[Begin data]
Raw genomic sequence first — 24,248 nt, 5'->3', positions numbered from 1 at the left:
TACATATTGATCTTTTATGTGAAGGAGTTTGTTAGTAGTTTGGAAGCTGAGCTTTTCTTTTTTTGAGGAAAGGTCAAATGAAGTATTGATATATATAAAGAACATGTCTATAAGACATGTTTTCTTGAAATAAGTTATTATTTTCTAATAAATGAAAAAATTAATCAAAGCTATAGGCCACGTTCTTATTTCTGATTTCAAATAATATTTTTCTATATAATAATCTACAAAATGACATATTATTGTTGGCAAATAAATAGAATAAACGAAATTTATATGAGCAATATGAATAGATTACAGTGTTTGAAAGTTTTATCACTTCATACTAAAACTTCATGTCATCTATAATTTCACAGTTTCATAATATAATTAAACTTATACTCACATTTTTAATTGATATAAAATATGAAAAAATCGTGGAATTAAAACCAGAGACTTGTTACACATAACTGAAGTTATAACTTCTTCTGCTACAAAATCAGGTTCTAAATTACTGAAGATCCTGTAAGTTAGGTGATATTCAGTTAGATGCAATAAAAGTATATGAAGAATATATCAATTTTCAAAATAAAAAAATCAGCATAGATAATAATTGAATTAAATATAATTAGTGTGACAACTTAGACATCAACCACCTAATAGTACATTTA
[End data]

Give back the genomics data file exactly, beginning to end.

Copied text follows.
Raw genomic sequence first — 24,248 nt, 5'->3', positions numbered from 1 at the left:
TACATATTGATCTTTTATGTGAAGGAGTTTGTTAGTAGTTTGGAAGCTGAGCTTTTCTTTTTTTGAGGAAAGGTCAAATGAAGTATTGATATATATAAAGAACATGTCTATAAGACATGTTTTCTTGAAATAAGTTATTATTTTCTAATAAATGAAAAAATTAATCAAAGCTATAGGCCACGTTCTTATTTCTGATTTCAAATAATATTTTTCTATATAATAATCTACAAAATGACATATTATTGTTGGCAAATAAATAGAATAAACGAAATTTATATGAGCAATATGAATAGATTACAGTGTTTGAAAGTTTTATCACTTCATACTAAAACTTCATGTCATCTATAATTTCACAGTTTCATAATATAATTAAACTTATACTCACATTTTTAATTGATATAAAATATGAAAAAATCGTGGAATTAAAACCAGAGACTTGTTACACATAACTGAAGTTATAACTTCTTCTGCTACAAAATCAGGTTCTAAATTACTGAAGATCCTGTAAGTTAGGTGATATTCAGTTAGATGCAATAAAAGTATATGAAGAATATATCAATTTTCAAAATAAAAAAATCAGCATAGATAATAATTGAATTAAATATAATTAGTGTGACAACTTAGACATCAACCACCTAATAGTACATTTA